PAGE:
I have just returned from the annual meeting of the Martineau Society, held this year at the Eaton Hotel in Birmingham. As well as the usual set of interesting papers (see conference speakers for details) and good atmosphere, we had a fabulous set of Martineau-linked trails round the city, a mind-boggling pub quiz designed by Stuart Hobday and an auction of Martineau writing and ‘memorabilia’ which raised £270. Another high point of the meeting was the new (to most of us) portrait of Harriet Martineau which had hitherto been known only to the inner Martineau family, brought in by James Martineau. For a photograph of the new portrait, click here.
Each year I ask myself the same question about the Martineau conference. Why do I go every year? The 2016 conference provided several answer. First, I found the talks beguiling – almost always triggering further thoughts about topics that are unresolved in my mind. For instance, a key idea in the Birmingham presentations was the fact that Harriet Martineau’s view of economics or, more accurately ‘political economy’, was not only steered by the writings of her (male) peers but also by the fact that she sought to incorporate a view of women’s labour (housework, child-rearing etc.). Thus, as Keiko Funaki made clear at the conference, Harriet was a not merely a populariser of classical economic ideas but also a prescient source of much later ideas about socioeconomics or feminist economics, both of which focus on economics as the collective workings of human beings rather than the independent working of market mechanisms.
A second insight, relates to the relationship between Unitarian thought and municipal socialism (a feature of the 19th century politics of Birmingham). In the nineteenth century, socialism was contrasted with individualism – and, it seems to me that there was a close affinity between associations such as congregations, cooperatives and unions and varieties of political organisation that, individually and collectively, sought to ‘progress’ society. Indeed, the humanist aspiration of such organisations flourished until it was undermined by the idea that any group is merely the sum of its parts, a viewpoint remembered, more recently, in the form ‘there is no such thing as society’.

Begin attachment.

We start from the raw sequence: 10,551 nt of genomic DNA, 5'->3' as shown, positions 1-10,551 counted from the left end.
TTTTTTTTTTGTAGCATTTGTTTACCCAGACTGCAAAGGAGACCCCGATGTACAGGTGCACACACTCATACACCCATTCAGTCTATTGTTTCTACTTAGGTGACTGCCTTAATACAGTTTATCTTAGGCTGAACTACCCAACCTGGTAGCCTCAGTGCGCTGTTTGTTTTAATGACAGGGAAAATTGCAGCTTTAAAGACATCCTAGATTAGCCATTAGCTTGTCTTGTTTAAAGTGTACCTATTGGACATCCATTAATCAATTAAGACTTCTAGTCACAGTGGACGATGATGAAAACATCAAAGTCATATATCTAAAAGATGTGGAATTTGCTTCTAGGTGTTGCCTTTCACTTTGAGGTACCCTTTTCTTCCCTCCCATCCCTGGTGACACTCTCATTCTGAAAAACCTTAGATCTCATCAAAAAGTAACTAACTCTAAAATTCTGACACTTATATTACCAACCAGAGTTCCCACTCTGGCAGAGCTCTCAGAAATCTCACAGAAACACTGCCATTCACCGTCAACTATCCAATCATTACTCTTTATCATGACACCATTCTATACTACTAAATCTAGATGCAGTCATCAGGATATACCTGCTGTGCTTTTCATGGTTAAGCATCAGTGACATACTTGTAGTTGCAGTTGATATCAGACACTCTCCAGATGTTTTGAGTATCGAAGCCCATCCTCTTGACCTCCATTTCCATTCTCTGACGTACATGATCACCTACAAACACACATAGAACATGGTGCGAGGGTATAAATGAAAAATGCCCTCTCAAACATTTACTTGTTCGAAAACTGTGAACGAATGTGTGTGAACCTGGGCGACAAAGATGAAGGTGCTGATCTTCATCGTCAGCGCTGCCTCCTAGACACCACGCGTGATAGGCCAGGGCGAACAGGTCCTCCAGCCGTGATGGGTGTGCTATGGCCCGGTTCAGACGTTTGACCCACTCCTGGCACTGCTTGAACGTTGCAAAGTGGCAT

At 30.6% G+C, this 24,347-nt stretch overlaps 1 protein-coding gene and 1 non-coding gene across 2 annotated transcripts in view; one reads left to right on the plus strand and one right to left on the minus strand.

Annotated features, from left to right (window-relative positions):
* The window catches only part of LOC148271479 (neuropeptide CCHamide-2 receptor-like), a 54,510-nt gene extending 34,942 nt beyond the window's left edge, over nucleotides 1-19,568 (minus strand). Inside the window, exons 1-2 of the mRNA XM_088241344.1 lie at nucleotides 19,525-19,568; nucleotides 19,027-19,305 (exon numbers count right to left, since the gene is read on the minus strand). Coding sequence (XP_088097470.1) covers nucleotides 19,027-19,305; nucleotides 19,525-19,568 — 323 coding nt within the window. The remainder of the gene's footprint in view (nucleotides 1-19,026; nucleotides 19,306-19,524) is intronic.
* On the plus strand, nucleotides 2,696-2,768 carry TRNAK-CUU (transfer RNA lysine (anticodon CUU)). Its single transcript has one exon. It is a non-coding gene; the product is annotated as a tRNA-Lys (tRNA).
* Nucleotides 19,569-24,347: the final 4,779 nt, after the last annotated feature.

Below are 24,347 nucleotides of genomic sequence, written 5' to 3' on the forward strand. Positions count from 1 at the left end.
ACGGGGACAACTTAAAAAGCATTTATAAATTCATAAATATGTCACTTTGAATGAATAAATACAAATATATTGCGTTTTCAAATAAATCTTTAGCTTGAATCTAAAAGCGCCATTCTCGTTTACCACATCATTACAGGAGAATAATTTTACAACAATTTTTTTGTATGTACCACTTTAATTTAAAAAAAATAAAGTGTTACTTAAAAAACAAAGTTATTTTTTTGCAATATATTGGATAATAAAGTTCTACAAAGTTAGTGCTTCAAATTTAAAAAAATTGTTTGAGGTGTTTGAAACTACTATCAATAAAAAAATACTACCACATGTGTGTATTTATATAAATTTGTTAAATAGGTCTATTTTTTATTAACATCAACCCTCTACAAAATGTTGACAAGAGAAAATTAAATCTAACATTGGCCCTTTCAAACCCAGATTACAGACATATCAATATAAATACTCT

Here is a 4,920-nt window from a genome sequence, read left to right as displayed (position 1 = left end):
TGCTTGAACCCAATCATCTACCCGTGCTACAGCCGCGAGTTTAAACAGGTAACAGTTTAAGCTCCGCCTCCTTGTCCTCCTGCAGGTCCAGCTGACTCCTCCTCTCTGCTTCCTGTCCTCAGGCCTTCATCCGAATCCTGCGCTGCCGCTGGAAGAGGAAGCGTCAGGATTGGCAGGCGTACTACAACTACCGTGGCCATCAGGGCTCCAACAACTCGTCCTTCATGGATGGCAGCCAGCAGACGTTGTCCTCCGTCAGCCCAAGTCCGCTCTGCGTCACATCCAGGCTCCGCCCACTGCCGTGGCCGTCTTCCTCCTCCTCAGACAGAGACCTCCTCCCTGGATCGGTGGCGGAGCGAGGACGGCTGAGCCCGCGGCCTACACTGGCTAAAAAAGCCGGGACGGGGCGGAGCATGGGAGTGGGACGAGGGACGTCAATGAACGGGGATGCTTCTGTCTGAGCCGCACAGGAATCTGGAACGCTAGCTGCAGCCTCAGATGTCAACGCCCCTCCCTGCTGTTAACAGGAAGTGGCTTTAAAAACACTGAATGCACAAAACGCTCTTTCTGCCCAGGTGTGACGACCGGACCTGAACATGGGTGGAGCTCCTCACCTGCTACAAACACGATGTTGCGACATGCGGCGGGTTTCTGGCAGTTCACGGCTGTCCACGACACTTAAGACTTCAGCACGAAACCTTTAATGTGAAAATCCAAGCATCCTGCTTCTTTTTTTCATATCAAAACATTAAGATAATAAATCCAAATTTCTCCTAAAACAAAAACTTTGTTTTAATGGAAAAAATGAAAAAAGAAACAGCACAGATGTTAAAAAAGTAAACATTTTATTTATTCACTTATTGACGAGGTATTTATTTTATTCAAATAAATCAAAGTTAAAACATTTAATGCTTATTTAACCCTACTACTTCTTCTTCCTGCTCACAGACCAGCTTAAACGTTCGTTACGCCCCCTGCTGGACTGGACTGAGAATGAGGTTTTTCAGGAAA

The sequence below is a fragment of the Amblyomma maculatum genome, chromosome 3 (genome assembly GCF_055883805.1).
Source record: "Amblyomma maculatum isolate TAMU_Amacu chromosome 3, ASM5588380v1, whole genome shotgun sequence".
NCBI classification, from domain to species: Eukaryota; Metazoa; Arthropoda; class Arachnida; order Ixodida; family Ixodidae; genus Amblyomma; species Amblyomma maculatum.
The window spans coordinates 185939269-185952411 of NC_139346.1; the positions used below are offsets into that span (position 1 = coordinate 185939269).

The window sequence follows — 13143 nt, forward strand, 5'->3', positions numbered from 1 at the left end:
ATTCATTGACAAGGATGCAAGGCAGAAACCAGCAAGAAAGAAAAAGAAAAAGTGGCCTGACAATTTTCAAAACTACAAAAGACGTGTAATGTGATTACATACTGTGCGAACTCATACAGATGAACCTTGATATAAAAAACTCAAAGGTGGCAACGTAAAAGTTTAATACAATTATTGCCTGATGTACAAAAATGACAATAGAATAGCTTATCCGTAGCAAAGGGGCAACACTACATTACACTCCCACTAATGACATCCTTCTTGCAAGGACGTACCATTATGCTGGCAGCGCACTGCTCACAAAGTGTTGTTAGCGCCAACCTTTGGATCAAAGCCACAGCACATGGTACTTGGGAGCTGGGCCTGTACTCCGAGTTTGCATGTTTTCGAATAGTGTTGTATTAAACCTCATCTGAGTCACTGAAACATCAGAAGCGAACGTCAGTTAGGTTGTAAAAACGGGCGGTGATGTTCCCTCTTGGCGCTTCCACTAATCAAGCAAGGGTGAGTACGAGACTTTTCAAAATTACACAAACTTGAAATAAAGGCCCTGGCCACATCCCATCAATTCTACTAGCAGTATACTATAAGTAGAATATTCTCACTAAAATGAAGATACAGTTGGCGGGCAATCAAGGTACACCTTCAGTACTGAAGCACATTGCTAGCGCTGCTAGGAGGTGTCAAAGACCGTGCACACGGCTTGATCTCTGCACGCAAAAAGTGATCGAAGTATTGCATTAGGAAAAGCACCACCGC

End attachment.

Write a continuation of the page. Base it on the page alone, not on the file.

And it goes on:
My third insight came with the presentation by a present-day Martineau family member, James Martineau, of an unknown portrait of Harriet Martineau (still in private hands) and the reference, in the Cadbury Archive at the University of Birmingham library, of a further portrait of Harriet in the Fruitlands Museum, Harvard (USA). Although a welcome surprise for Martineau scholars aware that the pool of illustrations suitable for book covers and frontispieces has been near-exhausted in recent years, these finds were also, for me, a salutary reminder of the iron law of inquiry and research: there is always more material to be found. Thus, as one of the founder members of the Martineau Society, Elizabeth Sanders Arbuckle, has come to realise, her two-volume, manuscript biography of Harriet Martineau will, we hope, soon be published but it will never be complete. She will be back next summer from the USA rummaging in the British Library to further ‘polish’ her text. And she’ll attend the annual conference in Hull. I’ll be there to recharge my intellectual batteries. Will you?